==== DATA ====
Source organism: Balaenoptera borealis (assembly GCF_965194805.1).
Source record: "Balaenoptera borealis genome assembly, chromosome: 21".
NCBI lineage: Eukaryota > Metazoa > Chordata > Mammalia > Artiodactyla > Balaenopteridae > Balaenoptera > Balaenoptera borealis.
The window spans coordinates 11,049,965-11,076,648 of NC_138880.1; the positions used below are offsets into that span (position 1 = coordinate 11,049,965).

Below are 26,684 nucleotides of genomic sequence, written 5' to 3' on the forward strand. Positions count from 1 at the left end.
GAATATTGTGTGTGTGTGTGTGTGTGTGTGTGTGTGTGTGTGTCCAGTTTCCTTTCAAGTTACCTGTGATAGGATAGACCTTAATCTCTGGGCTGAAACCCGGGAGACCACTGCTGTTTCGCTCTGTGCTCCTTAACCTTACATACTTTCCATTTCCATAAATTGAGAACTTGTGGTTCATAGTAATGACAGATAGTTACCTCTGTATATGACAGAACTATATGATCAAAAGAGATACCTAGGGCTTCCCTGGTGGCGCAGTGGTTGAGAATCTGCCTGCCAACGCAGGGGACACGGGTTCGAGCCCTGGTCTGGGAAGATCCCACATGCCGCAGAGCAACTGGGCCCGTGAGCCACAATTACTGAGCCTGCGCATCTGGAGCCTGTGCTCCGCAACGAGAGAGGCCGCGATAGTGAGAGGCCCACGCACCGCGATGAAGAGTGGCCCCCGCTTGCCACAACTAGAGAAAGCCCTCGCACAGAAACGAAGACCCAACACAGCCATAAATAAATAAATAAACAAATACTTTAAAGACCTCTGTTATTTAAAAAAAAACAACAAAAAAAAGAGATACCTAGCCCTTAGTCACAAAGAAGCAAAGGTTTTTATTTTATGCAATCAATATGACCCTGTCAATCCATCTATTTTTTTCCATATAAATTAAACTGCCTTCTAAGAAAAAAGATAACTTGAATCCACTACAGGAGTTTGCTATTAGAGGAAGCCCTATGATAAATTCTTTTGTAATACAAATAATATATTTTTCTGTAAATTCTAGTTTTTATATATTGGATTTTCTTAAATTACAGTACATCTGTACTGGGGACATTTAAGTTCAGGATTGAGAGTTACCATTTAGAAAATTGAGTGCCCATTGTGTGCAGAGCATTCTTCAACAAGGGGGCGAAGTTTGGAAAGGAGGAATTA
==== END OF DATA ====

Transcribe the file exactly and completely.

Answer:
Source organism: Balaenoptera borealis (assembly GCF_965194805.1).
Source record: "Balaenoptera borealis genome assembly, chromosome: 21".
NCBI lineage: Eukaryota > Metazoa > Chordata > Mammalia > Artiodactyla > Balaenopteridae > Balaenoptera > Balaenoptera borealis.
The window spans coordinates 11,049,965-11,076,648 of NC_138880.1; the positions used below are offsets into that span (position 1 = coordinate 11,049,965).

Below are 26,684 nucleotides of genomic sequence, written 5' to 3' on the forward strand. Positions count from 1 at the left end.
GAATATTGTGTGTGTGTGTGTGTGTGTGTGTGTGTGTGTGTGTCCAGTTTCCTTTCAAGTTACCTGTGATAGGATAGACCTTAATCTCTGGGCTGAAACCCGGGAGACCACTGCTGTTTCGCTCTGTGCTCCTTAACCTTACATACTTTCCATTTCCATAAATTGAGAACTTGTGGTTCATAGTAATGACAGATAGTTACCTCTGTATATGACAGAACTATATGATCAAAAGAGATACCTAGGGCTTCCCTGGTGGCGCAGTGGTTGAGAATCTGCCTGCCAACGCAGGGGACACGGGTTCGAGCCCTGGTCTGGGAAGATCCCACATGCCGCAGAGCAACTGGGCCCGTGAGCCACAATTACTGAGCCTGCGCATCTGGAGCCTGTGCTCCGCAACGAGAGAGGCCGCGATAGTGAGAGGCCCACGCACCGCGATGAAGAGTGGCCCCCGCTTGCCACAACTAGAGAAAGCCCTCGCACAGAAACGAAGACCCAACACAGCCATAAATAAATAAATAAACAAATACTTTAAAGACCTCTGTTATTTAAAAAAAAACAACAAAAAAAAGAGATACCTAGCCCTTAGTCACAAAGAAGCAAAGGTTTTTATTTTATGCAATCAATATGACCCTGTCAATCCATCTATTTTTTTCCATATAAATTAAACTGCCTTCTAAGAAAAAAGATAACTTGAATCCACTACAGGAGTTTGCTATTAGAGGAAGCCCTATGATAAATTCTTTTGTAATACAAATAATATATTTTTCTGTAAATTCTAGTTTTTATATATTGGATTTTCTTAAATTACAGTACATCTGTACTGGGGACATTTAAGTTCAGGATTGAGAGTTACCATTTAGAAAATTGAGTGCCCATTGTGTGCAGAGCATTCTTCAACAAGGGGGCGAAGTTTGGAAAGGAGGAATTA